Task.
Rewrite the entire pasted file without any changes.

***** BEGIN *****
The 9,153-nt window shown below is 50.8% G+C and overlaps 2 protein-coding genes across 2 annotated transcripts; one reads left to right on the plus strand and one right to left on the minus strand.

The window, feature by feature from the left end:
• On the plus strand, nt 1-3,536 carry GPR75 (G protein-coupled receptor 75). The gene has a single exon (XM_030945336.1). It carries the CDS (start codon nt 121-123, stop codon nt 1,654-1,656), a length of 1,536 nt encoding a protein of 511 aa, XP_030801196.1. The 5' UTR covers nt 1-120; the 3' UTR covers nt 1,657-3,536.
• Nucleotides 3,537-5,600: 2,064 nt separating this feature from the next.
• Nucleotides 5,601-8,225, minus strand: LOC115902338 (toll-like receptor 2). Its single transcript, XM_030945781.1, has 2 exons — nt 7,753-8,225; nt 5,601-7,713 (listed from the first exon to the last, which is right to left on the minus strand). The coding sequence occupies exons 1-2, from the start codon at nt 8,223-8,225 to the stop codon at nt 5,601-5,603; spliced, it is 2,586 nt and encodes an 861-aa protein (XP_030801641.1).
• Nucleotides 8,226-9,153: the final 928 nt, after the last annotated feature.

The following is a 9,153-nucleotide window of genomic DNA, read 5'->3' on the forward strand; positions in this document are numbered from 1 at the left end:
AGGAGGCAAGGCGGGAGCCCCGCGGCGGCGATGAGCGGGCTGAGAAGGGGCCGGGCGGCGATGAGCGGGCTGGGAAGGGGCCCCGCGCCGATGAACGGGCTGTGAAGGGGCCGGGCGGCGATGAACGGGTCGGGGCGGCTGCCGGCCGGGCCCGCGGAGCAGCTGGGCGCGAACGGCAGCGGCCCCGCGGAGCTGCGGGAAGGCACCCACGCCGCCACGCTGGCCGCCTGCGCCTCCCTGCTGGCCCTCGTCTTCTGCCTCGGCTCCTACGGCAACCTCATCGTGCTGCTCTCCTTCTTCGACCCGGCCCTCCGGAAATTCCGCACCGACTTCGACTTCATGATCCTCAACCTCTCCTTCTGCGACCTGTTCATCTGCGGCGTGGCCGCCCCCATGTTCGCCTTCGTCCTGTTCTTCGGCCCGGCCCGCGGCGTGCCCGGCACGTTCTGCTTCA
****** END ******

The 9,153-nt window shown below is 50.8% G+C and overlaps 2 protein-coding genes across 2 annotated transcripts; one reads left to right on the plus strand and one right to left on the minus strand.

The window, feature by feature from the left end:
• On the plus strand, nt 1-3,536 carry GPR75 (G protein-coupled receptor 75). The gene has a single exon (XM_030945336.1). It carries the CDS (start codon nt 121-123, stop codon nt 1,654-1,656), a length of 1,536 nt encoding a protein of 511 aa, XP_030801196.1. The 5' UTR covers nt 1-120; the 3' UTR covers nt 1,657-3,536.
• Nucleotides 3,537-5,600: 2,064 nt separating this feature from the next.
• Nucleotides 5,601-8,225, minus strand: LOC115902338 (toll-like receptor 2). Its single transcript, XM_030945781.1, has 2 exons — nt 7,753-8,225; nt 5,601-7,713 (listed from the first exon to the last, which is right to left on the minus strand). The coding sequence occupies exons 1-2, from the start codon at nt 8,223-8,225 to the stop codon at nt 5,601-5,603; spliced, it is 2,586 nt and encodes an 861-aa protein (XP_030801641.1).
• Nucleotides 8,226-9,153: the final 928 nt, after the last annotated feature.

The following is a 9,153-nucleotide window of genomic DNA, read 5'->3' on the forward strand; positions in this document are numbered from 1 at the left end:
AGGAGGCAAGGCGGGAGCCCCGCGGCGGCGATGAGCGGGCTGAGAAGGGGCCGGGCGGCGATGAGCGGGCTGGGAAGGGGCCCCGCGCCGATGAACGGGCTGTGAAGGGGCCGGGCGGCGATGAACGGGTCGGGGCGGCTGCCGGCCGGGCCCGCGGAGCAGCTGGGCGCGAACGGCAGCGGCCCCGCGGAGCTGCGGGAAGGCACCCACGCCGCCACGCTGGCCGCCTGCGCCTCCCTGCTGGCCCTCGTCTTCTGCCTCGGCTCCTACGGCAACCTCATCGTGCTGCTCTCCTTCTTCGACCCGGCCCTCCGGAAATTCCGCACCGACTTCGACTTCATGATCCTCAACCTCTCCTTCTGCGACCTGTTCATCTGCGGCGTGGCCGCCCCCATGTTCGCCTTCGTCCTGTTCTTCGGCCCGGCCCGCGGCGTGCCCGGCACGTTCTGCTTCA